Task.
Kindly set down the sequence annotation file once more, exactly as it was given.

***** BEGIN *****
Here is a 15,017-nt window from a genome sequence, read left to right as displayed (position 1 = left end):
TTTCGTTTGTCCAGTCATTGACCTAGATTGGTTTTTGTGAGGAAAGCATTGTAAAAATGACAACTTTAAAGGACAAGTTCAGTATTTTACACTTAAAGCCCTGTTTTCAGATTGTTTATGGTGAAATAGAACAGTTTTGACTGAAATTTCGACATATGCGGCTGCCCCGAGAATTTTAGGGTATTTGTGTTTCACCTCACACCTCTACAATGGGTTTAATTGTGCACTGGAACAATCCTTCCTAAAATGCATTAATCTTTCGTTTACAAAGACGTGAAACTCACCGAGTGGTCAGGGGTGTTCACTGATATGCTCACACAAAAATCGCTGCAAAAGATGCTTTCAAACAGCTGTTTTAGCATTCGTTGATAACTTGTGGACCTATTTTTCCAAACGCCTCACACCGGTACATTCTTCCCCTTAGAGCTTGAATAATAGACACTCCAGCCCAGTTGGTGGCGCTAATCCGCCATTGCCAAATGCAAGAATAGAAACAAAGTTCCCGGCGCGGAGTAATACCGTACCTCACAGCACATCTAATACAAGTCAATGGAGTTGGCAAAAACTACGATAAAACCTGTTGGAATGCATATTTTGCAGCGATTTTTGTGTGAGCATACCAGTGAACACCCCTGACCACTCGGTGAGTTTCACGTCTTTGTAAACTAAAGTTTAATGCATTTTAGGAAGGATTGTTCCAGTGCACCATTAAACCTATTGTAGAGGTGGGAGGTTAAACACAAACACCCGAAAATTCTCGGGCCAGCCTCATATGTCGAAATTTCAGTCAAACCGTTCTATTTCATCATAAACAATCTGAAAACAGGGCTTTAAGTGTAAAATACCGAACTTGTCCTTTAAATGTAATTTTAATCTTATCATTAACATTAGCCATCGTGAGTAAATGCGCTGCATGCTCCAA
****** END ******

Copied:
Here is a 15,017-nt window from a genome sequence, read left to right as displayed (position 1 = left end):
TTTCGTTTGTCCAGTCATTGACCTAGATTGGTTTTTGTGAGGAAAGCATTGTAAAAATGACAACTTTAAAGGACAAGTTCAGTATTTTACACTTAAAGCCCTGTTTTCAGATTGTTTATGGTGAAATAGAACAGTTTTGACTGAAATTTCGACATATGCGGCTGCCCCGAGAATTTTAGGGTATTTGTGTTTCACCTCACACCTCTACAATGGGTTTAATTGTGCACTGGAACAATCCTTCCTAAAATGCATTAATCTTTCGTTTACAAAGACGTGAAACTCACCGAGTGGTCAGGGGTGTTCACTGATATGCTCACACAAAAATCGCTGCAAAAGATGCTTTCAAACAGCTGTTTTAGCATTCGTTGATAACTTGTGGACCTATTTTTCCAAACGCCTCACACCGGTACATTCTTCCCCTTAGAGCTTGAATAATAGACACTCCAGCCCAGTTGGTGGCGCTAATCCGCCATTGCCAAATGCAAGAATAGAAACAAAGTTCCCGGCGCGGAGTAATACCGTACCTCACAGCACATCTAATACAAGTCAATGGAGTTGGCAAAAACTACGATAAAACCTGTTGGAATGCATATTTTGCAGCGATTTTTGTGTGAGCATACCAGTGAACACCCCTGACCACTCGGTGAGTTTCACGTCTTTGTAAACTAAAGTTTAATGCATTTTAGGAAGGATTGTTCCAGTGCACCATTAAACCTATTGTAGAGGTGGGAGGTTAAACACAAACACCCGAAAATTCTCGGGCCAGCCTCATATGTCGAAATTTCAGTCAAACCGTTCTATTTCATCATAAACAATCTGAAAACAGGGCTTTAAGTGTAAAATACCGAACTTGTCCTTTAAATGTAATTTTAATCTTATCATTAACATTAGCCATCGTGAGTAAATGCGCTGCATGCTCCAA